5) GIGS:  New signed artists are lucky to get any guaranteed fee for a show.  Starting out I got $400/show and that was with a song climbing the charts.  Struck me as odd too.  Or maybe you figure $400 isn’t bad, but factor in a road manager to handle the promoter and make sure technical needs are met and, most importantly, provide company and accountability on the road – yes, even Christian female fans get a little flirty and aggressive at times.  A road manager costs money.  New RMs can get as little as $50/show but the norm seems to be between $300-500/show among the artists I know.  Ouch.  Guaranteed fees for shows can be tens of thousands for a-list artists, but let’s be honest, you and I will never get that so why even discuss it?  An average B or C level artist can get from $1500-$8000 for a show, depending on radio play, sales, demand in the area, cost to the artist (solo acoustic? full band?  band with lighting and sound supplied by the artist? flying? driving? etc).  I’m somewhere in the middle of th


at range


most of the time.  Artists sometimes opt for no guarantee and a back end split (a percentage of tickets sold after promoter expenses) or a combination of the two (eg. $1000 and 50% of profits).  I don’t like back end splits.  I can’t plan my family’s life around “maybe money.” I need to know what I WILL get next month.  Indie artists can almost match signed C artist revenue from gigs if they tour frequently, do a great job consistently, don’t have management and have well-attended shows.  But that’s a lot of ifs isn’t it?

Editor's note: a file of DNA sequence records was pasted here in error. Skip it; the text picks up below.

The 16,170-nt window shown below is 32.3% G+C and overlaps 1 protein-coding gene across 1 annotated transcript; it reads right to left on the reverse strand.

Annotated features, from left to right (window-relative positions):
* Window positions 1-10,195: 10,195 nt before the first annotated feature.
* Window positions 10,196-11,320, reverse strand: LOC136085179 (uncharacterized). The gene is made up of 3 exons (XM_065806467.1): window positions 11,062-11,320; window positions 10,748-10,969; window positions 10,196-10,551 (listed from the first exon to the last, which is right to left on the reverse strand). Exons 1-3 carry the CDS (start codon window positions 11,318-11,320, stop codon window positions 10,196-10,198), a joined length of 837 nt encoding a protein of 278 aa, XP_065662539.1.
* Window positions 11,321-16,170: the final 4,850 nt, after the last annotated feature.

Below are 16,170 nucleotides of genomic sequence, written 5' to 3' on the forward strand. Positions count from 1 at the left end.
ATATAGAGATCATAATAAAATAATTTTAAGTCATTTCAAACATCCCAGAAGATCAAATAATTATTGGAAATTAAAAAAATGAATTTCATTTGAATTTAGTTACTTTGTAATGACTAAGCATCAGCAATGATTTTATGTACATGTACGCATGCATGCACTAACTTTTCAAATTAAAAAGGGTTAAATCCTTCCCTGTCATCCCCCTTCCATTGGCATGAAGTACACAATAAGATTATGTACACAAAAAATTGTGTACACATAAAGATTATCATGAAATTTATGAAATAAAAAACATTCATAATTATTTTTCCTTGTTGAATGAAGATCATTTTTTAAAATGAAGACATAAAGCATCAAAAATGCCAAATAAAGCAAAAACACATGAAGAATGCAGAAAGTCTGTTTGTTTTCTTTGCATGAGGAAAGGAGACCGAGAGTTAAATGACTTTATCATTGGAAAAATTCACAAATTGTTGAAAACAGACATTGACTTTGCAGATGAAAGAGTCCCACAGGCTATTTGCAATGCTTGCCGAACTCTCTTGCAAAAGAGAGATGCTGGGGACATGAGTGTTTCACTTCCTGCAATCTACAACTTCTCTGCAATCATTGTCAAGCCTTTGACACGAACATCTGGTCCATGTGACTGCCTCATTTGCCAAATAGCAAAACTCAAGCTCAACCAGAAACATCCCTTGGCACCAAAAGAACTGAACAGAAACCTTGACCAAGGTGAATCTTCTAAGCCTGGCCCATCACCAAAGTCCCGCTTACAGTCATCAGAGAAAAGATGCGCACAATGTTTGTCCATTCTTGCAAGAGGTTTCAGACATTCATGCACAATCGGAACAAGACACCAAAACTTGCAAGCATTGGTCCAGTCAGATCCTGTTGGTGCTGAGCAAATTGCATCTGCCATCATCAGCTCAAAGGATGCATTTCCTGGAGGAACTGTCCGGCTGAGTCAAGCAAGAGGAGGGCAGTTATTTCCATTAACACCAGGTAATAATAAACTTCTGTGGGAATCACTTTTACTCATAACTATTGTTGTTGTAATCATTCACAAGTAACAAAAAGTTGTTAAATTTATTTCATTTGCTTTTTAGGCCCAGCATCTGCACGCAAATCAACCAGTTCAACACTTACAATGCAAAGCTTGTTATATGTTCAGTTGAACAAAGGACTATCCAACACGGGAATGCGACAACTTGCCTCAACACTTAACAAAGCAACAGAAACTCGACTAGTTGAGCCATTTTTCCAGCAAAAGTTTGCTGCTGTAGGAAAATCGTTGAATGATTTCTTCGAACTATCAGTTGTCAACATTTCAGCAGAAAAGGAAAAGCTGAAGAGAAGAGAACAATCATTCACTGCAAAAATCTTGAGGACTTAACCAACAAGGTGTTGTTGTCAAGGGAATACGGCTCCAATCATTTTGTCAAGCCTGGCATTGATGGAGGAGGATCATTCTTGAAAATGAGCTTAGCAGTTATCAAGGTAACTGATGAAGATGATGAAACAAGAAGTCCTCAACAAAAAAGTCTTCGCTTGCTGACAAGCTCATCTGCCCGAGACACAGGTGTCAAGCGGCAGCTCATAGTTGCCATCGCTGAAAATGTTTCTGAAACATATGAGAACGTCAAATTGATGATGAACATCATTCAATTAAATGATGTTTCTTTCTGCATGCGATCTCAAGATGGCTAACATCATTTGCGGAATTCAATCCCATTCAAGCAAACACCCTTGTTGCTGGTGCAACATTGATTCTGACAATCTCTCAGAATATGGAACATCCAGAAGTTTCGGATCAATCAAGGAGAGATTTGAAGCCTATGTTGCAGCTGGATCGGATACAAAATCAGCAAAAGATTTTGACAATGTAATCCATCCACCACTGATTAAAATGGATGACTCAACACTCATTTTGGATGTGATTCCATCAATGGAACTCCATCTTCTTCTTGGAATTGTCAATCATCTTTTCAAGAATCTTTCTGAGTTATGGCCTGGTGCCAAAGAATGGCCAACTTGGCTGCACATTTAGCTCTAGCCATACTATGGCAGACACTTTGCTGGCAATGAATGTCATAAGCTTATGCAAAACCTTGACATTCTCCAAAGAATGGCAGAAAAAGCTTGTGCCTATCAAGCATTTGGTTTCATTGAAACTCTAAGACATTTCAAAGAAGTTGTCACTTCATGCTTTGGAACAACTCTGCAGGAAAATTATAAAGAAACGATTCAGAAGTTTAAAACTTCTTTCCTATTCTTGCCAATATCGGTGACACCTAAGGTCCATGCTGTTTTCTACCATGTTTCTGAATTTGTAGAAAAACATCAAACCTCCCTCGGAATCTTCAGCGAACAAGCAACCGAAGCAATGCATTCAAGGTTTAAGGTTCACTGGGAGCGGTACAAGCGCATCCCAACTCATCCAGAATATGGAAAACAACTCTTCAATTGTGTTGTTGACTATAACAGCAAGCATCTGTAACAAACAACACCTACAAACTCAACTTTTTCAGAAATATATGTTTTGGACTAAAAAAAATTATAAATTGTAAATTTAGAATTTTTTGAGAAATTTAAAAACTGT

6) RECORD ROYALTIES:  There usually are none from a traditional record deal.  Royalties are eaten up by expenses that must be recouped (paid back) by the artist.  Companies like INO and INPOP have developed new deals that require more investment from an artist into the record budget but yield more even splits of the profits to label and artist.  Traditional deals, what most of us sign, still give the new artist less than 10% of suggested retail, or profits or some other number which usually isn’t enough to pay off the expenses of making the record (the recoupable balance).  I know gold or platinum artists probably actually see royalty checks but I don’t know an artist personally who has recouped their balance at the label (made up of their percentage of marketing costs, recording costs, advance money etc).  So don’t sign a deal thinking record royalties will come your way.  They probably won’t.

Now, all that’s only half the picture – the honest picture of how I get paid.  The other half can be summed up quickly: minus taxes, management (15-20% on everything and a smaller percentage sometimes on merch), booking agent fee (15-20%), band pay, business manager pay (you try figuring out artist taxes alone!), legal fees etc.  In the end I KEEP 28% of the money I’ve just detailed for you.  So in 2002 I made 44K on Welcome Home and I kept only 12K.  Big difference.  So do all the math and my first year as an artist I KEPT (lived on) 19K.  It’s gone up from there of course but that gives you an idea of the starting place for a new artist with a song that’s getting played a lot – something I am extremely grateful to have benefitted from.  I’ve known artists who worked as garbage men, waited tables, or taught private lessons to make a living while signed to major labels and reminiscing about the good old days when they made a living independently.

Sure I know an artist with a jet and a couple who are millionaires but they’re freaks of nature who’ve worked for many many years, own their publishing, get massive advances, sell massive amounts of records and have been favored with huge hit songs the likes of which you and I probably won’t ever write.  So let’s be realistic.  Don’t sign a label deal thinking you’re the exception.  In fact don’t sign for money at all.  All you really need financially are your needs met.  If you’ve got that being independent then my advice is to learn how to be content with that instead of jumping the fence thinking there’s a lot more green on this side of it.

There are great reasons to sign a record deal.  I’ll get to those.  But money isn’t one of them.  An indie artist can make a living and owe no one in the process.  I’ll tell you how next time.

Hope this helps.